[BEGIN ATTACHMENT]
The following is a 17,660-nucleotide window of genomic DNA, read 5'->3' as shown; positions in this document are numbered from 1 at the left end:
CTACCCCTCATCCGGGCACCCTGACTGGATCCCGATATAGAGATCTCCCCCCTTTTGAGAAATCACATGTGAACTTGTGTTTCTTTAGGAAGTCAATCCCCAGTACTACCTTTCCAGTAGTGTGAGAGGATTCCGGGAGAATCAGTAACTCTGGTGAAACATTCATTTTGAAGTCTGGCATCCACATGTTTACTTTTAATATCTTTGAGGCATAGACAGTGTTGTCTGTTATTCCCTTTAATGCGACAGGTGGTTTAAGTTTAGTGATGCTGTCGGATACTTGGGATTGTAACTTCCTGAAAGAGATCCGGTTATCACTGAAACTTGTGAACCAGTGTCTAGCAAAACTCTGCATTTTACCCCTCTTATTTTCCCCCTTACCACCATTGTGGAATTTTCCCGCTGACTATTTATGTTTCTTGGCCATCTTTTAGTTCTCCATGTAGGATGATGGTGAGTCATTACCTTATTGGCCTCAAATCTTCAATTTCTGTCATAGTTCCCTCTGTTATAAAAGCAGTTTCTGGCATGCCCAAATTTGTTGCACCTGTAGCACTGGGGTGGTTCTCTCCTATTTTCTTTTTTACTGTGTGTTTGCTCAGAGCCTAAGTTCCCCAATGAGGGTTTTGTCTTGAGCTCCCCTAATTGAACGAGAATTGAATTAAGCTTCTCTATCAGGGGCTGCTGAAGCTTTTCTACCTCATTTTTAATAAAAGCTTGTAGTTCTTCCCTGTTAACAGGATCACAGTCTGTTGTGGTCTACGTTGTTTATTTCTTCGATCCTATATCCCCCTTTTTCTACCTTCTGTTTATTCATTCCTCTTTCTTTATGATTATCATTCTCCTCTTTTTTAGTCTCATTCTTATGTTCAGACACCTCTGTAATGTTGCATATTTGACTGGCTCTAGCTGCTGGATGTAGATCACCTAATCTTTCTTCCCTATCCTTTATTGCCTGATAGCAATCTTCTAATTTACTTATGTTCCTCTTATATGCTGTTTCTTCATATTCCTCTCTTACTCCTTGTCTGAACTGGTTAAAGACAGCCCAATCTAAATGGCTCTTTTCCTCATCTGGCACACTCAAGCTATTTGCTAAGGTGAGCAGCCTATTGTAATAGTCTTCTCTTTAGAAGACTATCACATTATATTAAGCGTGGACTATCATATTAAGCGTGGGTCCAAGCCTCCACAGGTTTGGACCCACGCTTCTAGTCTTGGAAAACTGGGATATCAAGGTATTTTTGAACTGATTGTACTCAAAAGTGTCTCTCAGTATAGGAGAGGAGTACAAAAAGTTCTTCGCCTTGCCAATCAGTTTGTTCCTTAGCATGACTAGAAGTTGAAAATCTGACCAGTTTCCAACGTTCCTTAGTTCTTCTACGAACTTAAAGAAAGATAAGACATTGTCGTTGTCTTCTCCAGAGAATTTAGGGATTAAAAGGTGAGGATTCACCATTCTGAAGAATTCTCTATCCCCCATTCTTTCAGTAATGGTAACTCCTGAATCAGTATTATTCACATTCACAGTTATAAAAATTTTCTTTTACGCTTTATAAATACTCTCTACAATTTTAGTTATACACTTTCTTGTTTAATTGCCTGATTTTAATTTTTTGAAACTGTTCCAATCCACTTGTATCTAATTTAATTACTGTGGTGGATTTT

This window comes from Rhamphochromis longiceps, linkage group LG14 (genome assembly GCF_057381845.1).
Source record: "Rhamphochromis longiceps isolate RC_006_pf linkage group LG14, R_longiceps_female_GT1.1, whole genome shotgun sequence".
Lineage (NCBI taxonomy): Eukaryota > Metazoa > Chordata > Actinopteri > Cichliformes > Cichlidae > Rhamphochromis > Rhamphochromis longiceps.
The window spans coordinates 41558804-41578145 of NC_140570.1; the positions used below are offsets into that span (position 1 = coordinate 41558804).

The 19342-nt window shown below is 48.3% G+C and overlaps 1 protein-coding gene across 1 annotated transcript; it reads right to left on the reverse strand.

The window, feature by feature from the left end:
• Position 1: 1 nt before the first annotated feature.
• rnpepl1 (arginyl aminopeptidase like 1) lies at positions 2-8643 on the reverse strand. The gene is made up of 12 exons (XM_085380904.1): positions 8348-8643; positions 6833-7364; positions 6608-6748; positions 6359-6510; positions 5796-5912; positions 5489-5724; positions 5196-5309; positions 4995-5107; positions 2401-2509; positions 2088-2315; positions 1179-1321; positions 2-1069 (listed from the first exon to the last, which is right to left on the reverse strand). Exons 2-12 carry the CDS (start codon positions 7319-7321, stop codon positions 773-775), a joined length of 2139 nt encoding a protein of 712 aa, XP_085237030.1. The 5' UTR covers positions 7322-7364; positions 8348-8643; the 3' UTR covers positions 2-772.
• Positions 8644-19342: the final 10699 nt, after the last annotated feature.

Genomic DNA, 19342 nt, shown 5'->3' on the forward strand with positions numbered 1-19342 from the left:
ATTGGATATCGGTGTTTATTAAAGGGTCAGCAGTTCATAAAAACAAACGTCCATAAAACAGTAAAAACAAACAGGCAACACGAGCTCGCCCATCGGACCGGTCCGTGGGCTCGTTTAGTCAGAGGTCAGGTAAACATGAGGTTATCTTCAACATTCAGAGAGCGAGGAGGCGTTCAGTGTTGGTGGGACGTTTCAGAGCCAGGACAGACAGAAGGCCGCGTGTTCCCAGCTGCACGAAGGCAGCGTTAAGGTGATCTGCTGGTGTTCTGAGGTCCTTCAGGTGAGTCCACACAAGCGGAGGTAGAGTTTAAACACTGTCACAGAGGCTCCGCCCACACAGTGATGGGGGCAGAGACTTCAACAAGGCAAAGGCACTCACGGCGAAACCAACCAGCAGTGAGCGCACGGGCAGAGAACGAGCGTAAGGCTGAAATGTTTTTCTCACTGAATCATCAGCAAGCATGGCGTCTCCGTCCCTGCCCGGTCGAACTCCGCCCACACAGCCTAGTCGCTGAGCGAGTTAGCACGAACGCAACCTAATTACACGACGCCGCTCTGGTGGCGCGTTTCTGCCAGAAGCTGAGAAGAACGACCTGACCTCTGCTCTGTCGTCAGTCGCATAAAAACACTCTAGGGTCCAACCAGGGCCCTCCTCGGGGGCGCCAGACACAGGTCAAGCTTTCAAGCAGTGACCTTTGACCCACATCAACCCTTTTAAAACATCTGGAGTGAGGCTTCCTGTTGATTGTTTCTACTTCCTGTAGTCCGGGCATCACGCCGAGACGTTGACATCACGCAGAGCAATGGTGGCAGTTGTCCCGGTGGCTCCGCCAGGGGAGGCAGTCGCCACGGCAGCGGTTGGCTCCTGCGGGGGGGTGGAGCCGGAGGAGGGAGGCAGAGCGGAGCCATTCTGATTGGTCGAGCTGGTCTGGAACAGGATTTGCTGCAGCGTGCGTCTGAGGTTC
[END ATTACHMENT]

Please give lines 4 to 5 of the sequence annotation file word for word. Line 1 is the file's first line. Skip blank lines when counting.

Source record: "Rhamphochromis longiceps isolate RC_006_pf linkage group LG14, R_longiceps_female_GT1.1, whole genome shotgun sequence".
Lineage (NCBI taxonomy): Eukaryota > Metazoa > Chordata > Actinopteri > Cichliformes > Cichlidae > Rhamphochromis > Rhamphochromis longiceps.